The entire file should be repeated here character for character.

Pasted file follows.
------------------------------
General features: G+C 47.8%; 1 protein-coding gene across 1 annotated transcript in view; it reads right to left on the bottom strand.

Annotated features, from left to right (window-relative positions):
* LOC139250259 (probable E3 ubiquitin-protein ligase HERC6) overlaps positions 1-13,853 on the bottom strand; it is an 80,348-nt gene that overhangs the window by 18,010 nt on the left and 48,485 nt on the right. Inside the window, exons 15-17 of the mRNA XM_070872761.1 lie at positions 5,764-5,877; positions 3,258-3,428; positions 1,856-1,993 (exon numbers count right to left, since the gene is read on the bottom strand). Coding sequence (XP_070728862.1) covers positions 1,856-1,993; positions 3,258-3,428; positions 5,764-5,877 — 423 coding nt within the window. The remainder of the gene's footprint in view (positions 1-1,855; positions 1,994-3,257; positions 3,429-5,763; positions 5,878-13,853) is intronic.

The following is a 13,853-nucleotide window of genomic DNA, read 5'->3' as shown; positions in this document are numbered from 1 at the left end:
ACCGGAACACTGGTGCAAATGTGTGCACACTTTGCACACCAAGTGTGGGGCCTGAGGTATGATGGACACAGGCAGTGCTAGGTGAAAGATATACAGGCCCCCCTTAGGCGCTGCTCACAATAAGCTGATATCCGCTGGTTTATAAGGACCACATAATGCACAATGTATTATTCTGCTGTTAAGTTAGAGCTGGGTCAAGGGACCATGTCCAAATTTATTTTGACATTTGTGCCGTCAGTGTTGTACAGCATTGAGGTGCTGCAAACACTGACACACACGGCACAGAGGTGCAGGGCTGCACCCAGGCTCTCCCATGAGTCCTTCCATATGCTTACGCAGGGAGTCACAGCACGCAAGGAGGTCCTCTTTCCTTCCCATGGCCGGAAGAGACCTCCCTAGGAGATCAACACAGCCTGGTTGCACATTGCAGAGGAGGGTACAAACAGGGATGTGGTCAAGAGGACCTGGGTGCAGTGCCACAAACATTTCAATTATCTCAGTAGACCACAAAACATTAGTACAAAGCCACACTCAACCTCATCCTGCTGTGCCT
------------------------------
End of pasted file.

General features: G+C 47.8%; 1 protein-coding gene across 1 annotated transcript in view; it reads right to left on the bottom strand.

Annotated features, from left to right (window-relative positions):
* LOC139250259 (probable E3 ubiquitin-protein ligase HERC6) overlaps positions 1-13,853 on the bottom strand; it is an 80,348-nt gene that overhangs the window by 18,010 nt on the left and 48,485 nt on the right. Inside the window, exons 15-17 of the mRNA XM_070872761.1 lie at positions 5,764-5,877; positions 3,258-3,428; positions 1,856-1,993 (exon numbers count right to left, since the gene is read on the bottom strand). Coding sequence (XP_070728862.1) covers positions 1,856-1,993; positions 3,258-3,428; positions 5,764-5,877 — 423 coding nt within the window. The remainder of the gene's footprint in view (positions 1-1,855; positions 1,994-3,257; positions 3,429-5,763; positions 5,878-13,853) is intronic.

The following is a 13,853-nucleotide window of genomic DNA, read 5'->3' as shown; positions in this document are numbered from 1 at the left end:
ACCGGAACACTGGTGCAAATGTGTGCACACTTTGCACACCAAGTGTGGGGCCTGAGGTATGATGGACACAGGCAGTGCTAGGTGAAAGATATACAGGCCCCCCTTAGGCGCTGCTCACAATAAGCTGATATCCGCTGGTTTATAAGGACCACATAATGCACAATGTATTATTCTGCTGTTAAGTTAGAGCTGGGTCAAGGGACCATGTCCAAATTTATTTTGACATTTGTGCCGTCAGTGTTGTACAGCATTGAGGTGCTGCAAACACTGACACACACGGCACAGAGGTGCAGGGCTGCACCCAGGCTCTCCCATGAGTCCTTCCATATGCTTACGCAGGGAGTCACAGCACGCAAGGAGGTCCTCTTTCCTTCCCATGGCCGGAAGAGACCTCCCTAGGAGATCAACACAGCCTGGTTGCACATTGCAGAGGAGGGTACAAACAGGGATGTGGTCAAGAGGACCTGGGTGCAGTGCCACAAACATTTCAATTATCTCAGTAGACCACAAAACATTAGTACAAAGCCACACTCAACCTCATCCTGCTGTGCCT